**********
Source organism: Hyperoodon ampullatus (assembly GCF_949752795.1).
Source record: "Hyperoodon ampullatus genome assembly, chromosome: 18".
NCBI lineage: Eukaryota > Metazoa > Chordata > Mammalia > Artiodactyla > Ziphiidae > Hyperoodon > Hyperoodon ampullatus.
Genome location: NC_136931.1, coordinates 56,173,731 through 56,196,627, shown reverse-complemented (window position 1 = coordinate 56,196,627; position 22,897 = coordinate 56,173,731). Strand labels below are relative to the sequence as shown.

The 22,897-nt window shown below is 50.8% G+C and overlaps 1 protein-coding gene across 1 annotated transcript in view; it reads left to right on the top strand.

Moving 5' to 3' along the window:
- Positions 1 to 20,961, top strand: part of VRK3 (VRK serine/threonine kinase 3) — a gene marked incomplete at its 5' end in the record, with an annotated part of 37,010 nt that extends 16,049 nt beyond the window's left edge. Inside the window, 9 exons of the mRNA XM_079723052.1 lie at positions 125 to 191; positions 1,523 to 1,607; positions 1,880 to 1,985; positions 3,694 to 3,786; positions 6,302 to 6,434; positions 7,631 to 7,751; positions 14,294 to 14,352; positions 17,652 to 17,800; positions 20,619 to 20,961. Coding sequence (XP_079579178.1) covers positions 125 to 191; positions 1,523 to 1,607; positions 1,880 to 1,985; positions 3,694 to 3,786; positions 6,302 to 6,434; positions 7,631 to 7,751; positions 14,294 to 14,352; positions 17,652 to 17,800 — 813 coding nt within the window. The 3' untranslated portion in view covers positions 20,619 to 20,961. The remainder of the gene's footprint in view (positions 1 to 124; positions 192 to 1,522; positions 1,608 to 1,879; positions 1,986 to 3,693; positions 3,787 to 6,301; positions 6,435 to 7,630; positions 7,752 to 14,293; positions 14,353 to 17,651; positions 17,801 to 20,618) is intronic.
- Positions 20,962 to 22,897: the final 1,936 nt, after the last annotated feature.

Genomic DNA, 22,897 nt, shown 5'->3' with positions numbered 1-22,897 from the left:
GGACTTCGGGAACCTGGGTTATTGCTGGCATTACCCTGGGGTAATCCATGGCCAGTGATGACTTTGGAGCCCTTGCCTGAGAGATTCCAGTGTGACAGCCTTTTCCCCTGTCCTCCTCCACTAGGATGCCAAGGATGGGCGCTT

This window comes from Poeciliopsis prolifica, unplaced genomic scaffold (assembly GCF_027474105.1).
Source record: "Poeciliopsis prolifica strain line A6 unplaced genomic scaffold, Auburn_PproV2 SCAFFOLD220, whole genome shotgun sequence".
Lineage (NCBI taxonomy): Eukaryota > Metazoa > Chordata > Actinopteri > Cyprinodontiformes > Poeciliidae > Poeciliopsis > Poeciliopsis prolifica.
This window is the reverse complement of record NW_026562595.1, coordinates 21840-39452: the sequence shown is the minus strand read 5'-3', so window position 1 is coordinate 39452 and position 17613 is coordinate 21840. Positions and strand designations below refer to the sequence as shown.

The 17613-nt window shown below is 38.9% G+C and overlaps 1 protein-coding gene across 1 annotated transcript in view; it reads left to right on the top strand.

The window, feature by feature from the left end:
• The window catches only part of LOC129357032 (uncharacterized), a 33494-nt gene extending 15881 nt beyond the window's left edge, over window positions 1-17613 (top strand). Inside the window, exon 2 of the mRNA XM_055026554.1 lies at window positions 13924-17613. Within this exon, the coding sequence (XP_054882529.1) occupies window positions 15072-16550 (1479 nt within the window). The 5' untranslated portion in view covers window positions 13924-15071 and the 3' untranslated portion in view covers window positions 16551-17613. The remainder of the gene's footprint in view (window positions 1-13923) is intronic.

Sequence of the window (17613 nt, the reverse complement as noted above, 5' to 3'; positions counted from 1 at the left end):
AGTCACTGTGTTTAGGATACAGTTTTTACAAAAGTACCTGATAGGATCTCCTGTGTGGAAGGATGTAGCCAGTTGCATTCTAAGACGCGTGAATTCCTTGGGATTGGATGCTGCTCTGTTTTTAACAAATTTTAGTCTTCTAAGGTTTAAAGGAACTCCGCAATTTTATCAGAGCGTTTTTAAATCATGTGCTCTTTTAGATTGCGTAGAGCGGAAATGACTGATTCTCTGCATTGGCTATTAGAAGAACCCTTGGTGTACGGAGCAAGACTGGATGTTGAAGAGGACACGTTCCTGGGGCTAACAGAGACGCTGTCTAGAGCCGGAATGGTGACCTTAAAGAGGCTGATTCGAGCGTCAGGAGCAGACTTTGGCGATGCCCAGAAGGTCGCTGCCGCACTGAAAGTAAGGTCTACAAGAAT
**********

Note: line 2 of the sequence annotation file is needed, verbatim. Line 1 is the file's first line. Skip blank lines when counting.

Source record: "Hyperoodon ampullatus genome assembly, chromosome: 18".